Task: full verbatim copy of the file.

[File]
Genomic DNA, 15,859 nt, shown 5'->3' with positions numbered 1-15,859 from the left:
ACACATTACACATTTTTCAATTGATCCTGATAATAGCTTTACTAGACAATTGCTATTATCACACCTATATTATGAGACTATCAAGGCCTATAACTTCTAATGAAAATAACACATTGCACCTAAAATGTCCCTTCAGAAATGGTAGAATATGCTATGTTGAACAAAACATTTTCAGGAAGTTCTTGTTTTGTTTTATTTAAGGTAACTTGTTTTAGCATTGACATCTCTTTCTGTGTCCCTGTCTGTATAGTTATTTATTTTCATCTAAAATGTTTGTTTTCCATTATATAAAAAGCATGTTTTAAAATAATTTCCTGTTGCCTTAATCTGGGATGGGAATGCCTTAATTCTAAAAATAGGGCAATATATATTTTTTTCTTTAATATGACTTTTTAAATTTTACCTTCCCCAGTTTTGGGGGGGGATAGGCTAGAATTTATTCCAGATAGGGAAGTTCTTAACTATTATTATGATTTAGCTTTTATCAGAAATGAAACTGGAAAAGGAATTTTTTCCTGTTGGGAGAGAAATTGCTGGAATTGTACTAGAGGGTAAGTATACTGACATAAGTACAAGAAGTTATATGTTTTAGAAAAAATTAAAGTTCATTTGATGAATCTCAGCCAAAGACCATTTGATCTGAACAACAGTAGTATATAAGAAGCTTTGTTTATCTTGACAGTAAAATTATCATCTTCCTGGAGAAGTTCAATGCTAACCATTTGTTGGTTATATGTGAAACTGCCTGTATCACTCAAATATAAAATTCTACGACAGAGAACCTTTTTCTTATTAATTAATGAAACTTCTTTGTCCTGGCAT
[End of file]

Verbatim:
Genomic DNA, 15,859 nt, shown 5'->3' with positions numbered 1-15,859 from the left:
ACACATTACACATTTTTCAATTGATCCTGATAATAGCTTTACTAGACAATTGCTATTATCACACCTATATTATGAGACTATCAAGGCCTATAACTTCTAATGAAAATAACACATTGCACCTAAAATGTCCCTTCAGAAATGGTAGAATATGCTATGTTGAACAAAACATTTTCAGGAAGTTCTTGTTTTGTTTTATTTAAGGTAACTTGTTTTAGCATTGACATCTCTTTCTGTGTCCCTGTCTGTATAGTTATTTATTTTCATCTAAAATGTTTGTTTTCCATTATATAAAAAGCATGTTTTAAAATAATTTCCTGTTGCCTTAATCTGGGATGGGAATGCCTTAATTCTAAAAATAGGGCAATATATATTTTTTTCTTTAATATGACTTTTTAAATTTTACCTTCCCCAGTTTTGGGGGGGGATAGGCTAGAATTTATTCCAGATAGGGAAGTTCTTAACTATTATTATGATTTAGCTTTTATCAGAAATGAAACTGGAAAAGGAATTTTTTCCTGTTGGGAGAGAAATTGCTGGAATTGTACTAGAGGGTAAGTATACTGACATAAGTACAAGAAGTTATATGTTTTAGAAAAAATTAAAGTTCATTTGATGAATCTCAGCCAAAGACCATTTGATCTGAACAACAGTAGTATATAAGAAGCTTTGTTTATCTTGACAGTAAAATTATCATCTTCCTGGAGAAGTTCAATGCTAACCATTTGTTGGTTATATGTGAAACTGCCTGTATCACTCAAATATAAAATTCTACGACAGAGAACCTTTTTCTTATTAATTAATGAAACTTCTTTGTCCTGGCAT